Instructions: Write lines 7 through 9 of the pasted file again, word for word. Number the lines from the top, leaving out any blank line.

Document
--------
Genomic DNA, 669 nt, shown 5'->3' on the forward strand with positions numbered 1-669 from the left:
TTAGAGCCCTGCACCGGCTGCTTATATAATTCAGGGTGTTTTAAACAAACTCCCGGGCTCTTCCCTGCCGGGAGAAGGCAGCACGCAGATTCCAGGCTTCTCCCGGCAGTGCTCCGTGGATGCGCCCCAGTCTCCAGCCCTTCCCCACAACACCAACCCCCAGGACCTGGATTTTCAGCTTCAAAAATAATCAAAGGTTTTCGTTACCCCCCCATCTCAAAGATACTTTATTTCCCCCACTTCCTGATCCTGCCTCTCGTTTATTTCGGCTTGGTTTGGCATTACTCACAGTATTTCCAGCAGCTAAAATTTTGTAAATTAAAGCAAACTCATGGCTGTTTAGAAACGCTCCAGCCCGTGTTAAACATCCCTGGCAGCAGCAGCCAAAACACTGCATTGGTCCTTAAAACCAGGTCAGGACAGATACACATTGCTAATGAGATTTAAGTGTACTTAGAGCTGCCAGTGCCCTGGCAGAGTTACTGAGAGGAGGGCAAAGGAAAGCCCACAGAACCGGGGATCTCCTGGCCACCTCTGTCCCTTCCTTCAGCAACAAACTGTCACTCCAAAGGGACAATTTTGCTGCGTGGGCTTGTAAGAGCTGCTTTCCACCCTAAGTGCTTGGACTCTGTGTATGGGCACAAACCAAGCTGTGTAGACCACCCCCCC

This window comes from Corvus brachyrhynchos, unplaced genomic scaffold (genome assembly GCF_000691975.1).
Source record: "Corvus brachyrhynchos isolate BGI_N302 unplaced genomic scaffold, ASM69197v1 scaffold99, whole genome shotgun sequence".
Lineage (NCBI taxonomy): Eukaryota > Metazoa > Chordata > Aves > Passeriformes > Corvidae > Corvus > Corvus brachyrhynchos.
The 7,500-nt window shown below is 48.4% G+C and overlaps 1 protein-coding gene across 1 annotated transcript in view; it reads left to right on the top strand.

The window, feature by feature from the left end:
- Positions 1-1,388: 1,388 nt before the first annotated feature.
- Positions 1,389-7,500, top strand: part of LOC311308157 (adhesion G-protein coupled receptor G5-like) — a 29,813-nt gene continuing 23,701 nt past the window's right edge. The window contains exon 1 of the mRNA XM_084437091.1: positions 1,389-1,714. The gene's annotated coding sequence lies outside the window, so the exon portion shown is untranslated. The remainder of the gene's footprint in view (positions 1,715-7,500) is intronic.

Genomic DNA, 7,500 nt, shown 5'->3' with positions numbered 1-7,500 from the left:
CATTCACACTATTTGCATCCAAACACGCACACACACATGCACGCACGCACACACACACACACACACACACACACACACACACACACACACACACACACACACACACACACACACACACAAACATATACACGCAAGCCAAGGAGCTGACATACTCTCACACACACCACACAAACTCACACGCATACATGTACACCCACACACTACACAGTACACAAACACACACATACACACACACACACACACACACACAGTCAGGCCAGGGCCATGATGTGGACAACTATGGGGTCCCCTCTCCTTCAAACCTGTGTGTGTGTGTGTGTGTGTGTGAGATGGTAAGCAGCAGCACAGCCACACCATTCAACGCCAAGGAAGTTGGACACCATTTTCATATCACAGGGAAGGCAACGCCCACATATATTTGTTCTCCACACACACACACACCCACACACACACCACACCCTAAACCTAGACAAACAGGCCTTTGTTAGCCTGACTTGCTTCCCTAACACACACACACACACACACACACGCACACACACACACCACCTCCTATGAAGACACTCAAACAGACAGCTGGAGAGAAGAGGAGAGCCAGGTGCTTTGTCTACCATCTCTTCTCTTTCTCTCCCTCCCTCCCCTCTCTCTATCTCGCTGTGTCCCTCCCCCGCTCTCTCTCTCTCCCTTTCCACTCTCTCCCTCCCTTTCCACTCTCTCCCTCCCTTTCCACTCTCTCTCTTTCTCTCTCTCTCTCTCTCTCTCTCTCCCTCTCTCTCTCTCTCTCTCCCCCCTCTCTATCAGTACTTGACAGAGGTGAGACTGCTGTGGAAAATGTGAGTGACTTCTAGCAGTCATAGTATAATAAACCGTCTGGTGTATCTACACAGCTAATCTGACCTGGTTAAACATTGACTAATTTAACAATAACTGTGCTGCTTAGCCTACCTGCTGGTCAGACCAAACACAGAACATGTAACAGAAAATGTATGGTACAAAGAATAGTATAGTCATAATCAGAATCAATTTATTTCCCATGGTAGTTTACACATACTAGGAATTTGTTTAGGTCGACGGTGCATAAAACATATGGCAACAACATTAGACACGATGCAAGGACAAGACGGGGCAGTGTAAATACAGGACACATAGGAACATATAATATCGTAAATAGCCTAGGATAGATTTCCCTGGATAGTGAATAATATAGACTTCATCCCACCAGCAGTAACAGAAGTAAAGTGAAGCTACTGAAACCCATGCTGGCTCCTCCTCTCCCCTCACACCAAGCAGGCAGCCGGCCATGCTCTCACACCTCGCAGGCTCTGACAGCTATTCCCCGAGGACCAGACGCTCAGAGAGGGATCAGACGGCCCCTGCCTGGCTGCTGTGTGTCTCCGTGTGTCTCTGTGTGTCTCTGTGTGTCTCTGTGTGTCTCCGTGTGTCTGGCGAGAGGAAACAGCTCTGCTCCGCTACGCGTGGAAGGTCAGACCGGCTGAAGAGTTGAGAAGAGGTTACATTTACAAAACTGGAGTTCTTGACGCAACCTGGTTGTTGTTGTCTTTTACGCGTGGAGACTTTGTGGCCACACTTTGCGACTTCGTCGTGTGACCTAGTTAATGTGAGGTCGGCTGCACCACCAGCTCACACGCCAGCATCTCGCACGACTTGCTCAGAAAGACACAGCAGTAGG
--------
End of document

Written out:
The window, feature by feature from the left end:
- Positions 1-1,388: 1,388 nt before the first annotated feature.
- Positions 1,389-7,500, top strand: part of LOC311308157 (adhesion G-protein coupled receptor G5-like) — a 29,813-nt gene continuing 23,701 nt past the window's right edge. The window contains exon 1 of the mRNA XM_084437091.1: positions 1,389-1,714. The gene's annotated coding sequence lies outside the window, so the exon portion shown is untranslated. The remainder of the gene's footprint in view (positions 1,715-7,500) is intronic.